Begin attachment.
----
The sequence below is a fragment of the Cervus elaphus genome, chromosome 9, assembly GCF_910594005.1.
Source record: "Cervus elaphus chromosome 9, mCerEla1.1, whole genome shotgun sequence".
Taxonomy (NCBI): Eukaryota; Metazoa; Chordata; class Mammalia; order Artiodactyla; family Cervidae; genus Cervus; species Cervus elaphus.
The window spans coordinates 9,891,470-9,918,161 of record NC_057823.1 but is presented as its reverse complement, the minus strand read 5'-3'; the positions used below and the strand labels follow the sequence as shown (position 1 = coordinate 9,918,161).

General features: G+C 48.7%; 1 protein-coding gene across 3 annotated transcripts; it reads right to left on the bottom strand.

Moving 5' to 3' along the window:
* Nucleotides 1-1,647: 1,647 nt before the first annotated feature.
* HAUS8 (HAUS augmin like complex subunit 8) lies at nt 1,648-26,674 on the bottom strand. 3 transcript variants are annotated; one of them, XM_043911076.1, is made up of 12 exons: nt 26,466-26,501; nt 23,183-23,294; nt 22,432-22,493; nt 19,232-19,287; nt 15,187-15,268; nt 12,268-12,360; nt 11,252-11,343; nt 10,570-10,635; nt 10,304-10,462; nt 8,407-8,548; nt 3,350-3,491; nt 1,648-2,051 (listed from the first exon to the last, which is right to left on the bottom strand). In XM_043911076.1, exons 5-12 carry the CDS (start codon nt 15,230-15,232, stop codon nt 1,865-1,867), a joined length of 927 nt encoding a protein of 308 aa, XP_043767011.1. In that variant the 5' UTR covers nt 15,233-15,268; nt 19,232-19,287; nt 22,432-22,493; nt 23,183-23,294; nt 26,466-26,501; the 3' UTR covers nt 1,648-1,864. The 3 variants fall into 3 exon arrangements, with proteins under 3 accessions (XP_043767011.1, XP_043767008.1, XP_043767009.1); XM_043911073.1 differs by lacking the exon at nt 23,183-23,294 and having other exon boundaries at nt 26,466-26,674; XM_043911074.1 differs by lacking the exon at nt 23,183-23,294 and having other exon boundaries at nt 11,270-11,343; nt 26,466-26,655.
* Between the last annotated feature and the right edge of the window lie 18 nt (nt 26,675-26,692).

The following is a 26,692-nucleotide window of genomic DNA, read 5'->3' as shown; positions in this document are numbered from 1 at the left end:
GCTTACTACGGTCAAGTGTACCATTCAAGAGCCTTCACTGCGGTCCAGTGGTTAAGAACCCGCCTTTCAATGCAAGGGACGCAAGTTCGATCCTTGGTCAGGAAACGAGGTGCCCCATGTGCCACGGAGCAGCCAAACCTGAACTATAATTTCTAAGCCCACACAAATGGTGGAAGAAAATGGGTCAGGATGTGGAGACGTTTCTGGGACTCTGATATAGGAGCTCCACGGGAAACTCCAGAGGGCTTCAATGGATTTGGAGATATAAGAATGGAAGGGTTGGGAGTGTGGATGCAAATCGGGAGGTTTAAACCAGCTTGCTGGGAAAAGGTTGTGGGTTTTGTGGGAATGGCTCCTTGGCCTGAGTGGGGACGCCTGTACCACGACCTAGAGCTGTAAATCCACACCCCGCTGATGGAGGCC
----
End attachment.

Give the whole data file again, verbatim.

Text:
The sequence below is a fragment of the Cervus elaphus genome, chromosome 9, assembly GCF_910594005.1.
Source record: "Cervus elaphus chromosome 9, mCerEla1.1, whole genome shotgun sequence".
Taxonomy (NCBI): Eukaryota; Metazoa; Chordata; class Mammalia; order Artiodactyla; family Cervidae; genus Cervus; species Cervus elaphus.
The window spans coordinates 9,891,470-9,918,161 of record NC_057823.1 but is presented as its reverse complement, the minus strand read 5'-3'; the positions used below and the strand labels follow the sequence as shown (position 1 = coordinate 9,918,161).

General features: G+C 48.7%; 1 protein-coding gene across 3 annotated transcripts; it reads right to left on the bottom strand.

Moving 5' to 3' along the window:
* Nucleotides 1-1,647: 1,647 nt before the first annotated feature.
* HAUS8 (HAUS augmin like complex subunit 8) lies at nt 1,648-26,674 on the bottom strand. 3 transcript variants are annotated; one of them, XM_043911076.1, is made up of 12 exons: nt 26,466-26,501; nt 23,183-23,294; nt 22,432-22,493; nt 19,232-19,287; nt 15,187-15,268; nt 12,268-12,360; nt 11,252-11,343; nt 10,570-10,635; nt 10,304-10,462; nt 8,407-8,548; nt 3,350-3,491; nt 1,648-2,051 (listed from the first exon to the last, which is right to left on the bottom strand). In XM_043911076.1, exons 5-12 carry the CDS (start codon nt 15,230-15,232, stop codon nt 1,865-1,867), a joined length of 927 nt encoding a protein of 308 aa, XP_043767011.1. In that variant the 5' UTR covers nt 15,233-15,268; nt 19,232-19,287; nt 22,432-22,493; nt 23,183-23,294; nt 26,466-26,501; the 3' UTR covers nt 1,648-1,864. The 3 variants fall into 3 exon arrangements, with proteins under 3 accessions (XP_043767011.1, XP_043767008.1, XP_043767009.1); XM_043911073.1 differs by lacking the exon at nt 23,183-23,294 and having other exon boundaries at nt 26,466-26,674; XM_043911074.1 differs by lacking the exon at nt 23,183-23,294 and having other exon boundaries at nt 11,270-11,343; nt 26,466-26,655.
* Between the last annotated feature and the right edge of the window lie 18 nt (nt 26,675-26,692).

The following is a 26,692-nucleotide window of genomic DNA, read 5'->3' as shown; positions in this document are numbered from 1 at the left end:
GCTTACTACGGTCAAGTGTACCATTCAAGAGCCTTCACTGCGGTCCAGTGGTTAAGAACCCGCCTTTCAATGCAAGGGACGCAAGTTCGATCCTTGGTCAGGAAACGAGGTGCCCCATGTGCCACGGAGCAGCCAAACCTGAACTATAATTTCTAAGCCCACACAAATGGTGGAAGAAAATGGGTCAGGATGTGGAGACGTTTCTGGGACTCTGATATAGGAGCTCCACGGGAAACTCCAGAGGGCTTCAATGGATTTGGAGATATAAGAATGGAAGGGTTGGGAGTGTGGATGCAAATCGGGAGGTTTAAACCAGCTTGCTGGGAAAAGGTTGTGGGTTTTGTGGGAATGGCTCCTTGGCCTGAGTGGGGACGCCTGTACCACGACCTAGAGCTGTAAATCCACACCCCGCTGATGGAGGCC